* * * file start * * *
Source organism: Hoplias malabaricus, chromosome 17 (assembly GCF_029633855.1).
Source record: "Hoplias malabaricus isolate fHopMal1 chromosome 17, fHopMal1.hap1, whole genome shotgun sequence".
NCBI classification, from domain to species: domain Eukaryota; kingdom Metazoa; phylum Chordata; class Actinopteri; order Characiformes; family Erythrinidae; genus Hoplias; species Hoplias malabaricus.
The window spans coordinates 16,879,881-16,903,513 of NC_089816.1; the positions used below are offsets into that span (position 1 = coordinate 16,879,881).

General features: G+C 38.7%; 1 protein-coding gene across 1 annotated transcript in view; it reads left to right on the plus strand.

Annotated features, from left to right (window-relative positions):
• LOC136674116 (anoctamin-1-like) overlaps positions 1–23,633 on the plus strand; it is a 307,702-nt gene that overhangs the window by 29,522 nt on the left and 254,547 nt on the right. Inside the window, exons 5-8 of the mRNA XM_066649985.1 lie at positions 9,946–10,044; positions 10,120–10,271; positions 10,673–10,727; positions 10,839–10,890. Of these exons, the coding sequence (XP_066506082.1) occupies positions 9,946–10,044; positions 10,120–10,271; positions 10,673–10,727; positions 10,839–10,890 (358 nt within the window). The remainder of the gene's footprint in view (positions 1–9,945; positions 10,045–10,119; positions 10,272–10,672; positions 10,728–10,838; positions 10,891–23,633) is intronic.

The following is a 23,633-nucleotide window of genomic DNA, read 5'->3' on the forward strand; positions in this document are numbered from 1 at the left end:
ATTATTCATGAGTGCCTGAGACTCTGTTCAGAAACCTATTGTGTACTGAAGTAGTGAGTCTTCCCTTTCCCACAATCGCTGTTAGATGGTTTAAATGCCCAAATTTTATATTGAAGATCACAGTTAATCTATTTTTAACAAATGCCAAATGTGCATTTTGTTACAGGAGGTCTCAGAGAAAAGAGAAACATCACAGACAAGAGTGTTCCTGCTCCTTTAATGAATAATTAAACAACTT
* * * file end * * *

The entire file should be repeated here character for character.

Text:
Source organism: Hoplias malabaricus, chromosome 17 (assembly GCF_029633855.1).
Source record: "Hoplias malabaricus isolate fHopMal1 chromosome 17, fHopMal1.hap1, whole genome shotgun sequence".
NCBI classification, from domain to species: domain Eukaryota; kingdom Metazoa; phylum Chordata; class Actinopteri; order Characiformes; family Erythrinidae; genus Hoplias; species Hoplias malabaricus.
The window spans coordinates 16,879,881-16,903,513 of NC_089816.1; the positions used below are offsets into that span (position 1 = coordinate 16,879,881).

General features: G+C 38.7%; 1 protein-coding gene across 1 annotated transcript in view; it reads left to right on the plus strand.

Annotated features, from left to right (window-relative positions):
• LOC136674116 (anoctamin-1-like) overlaps positions 1–23,633 on the plus strand; it is a 307,702-nt gene that overhangs the window by 29,522 nt on the left and 254,547 nt on the right. Inside the window, exons 5-8 of the mRNA XM_066649985.1 lie at positions 9,946–10,044; positions 10,120–10,271; positions 10,673–10,727; positions 10,839–10,890. Of these exons, the coding sequence (XP_066506082.1) occupies positions 9,946–10,044; positions 10,120–10,271; positions 10,673–10,727; positions 10,839–10,890 (358 nt within the window). The remainder of the gene's footprint in view (positions 1–9,945; positions 10,045–10,119; positions 10,272–10,672; positions 10,728–10,838; positions 10,891–23,633) is intronic.

The following is a 23,633-nucleotide window of genomic DNA, read 5'->3' on the forward strand; positions in this document are numbered from 1 at the left end:
ATTATTCATGAGTGCCTGAGACTCTGTTCAGAAACCTATTGTGTACTGAAGTAGTGAGTCTTCCCTTTCCCACAATCGCTGTTAGATGGTTTAAATGCCCAAATTTTATATTGAAGATCACAGTTAATCTATTTTTAACAAATGCCAAATGTGCATTTTGTTACAGGAGGTCTCAGAGAAAAGAGAAACATCACAGACAAGAGTGTTCCTGCTCCTTTAATGAATAATTAAACAACTT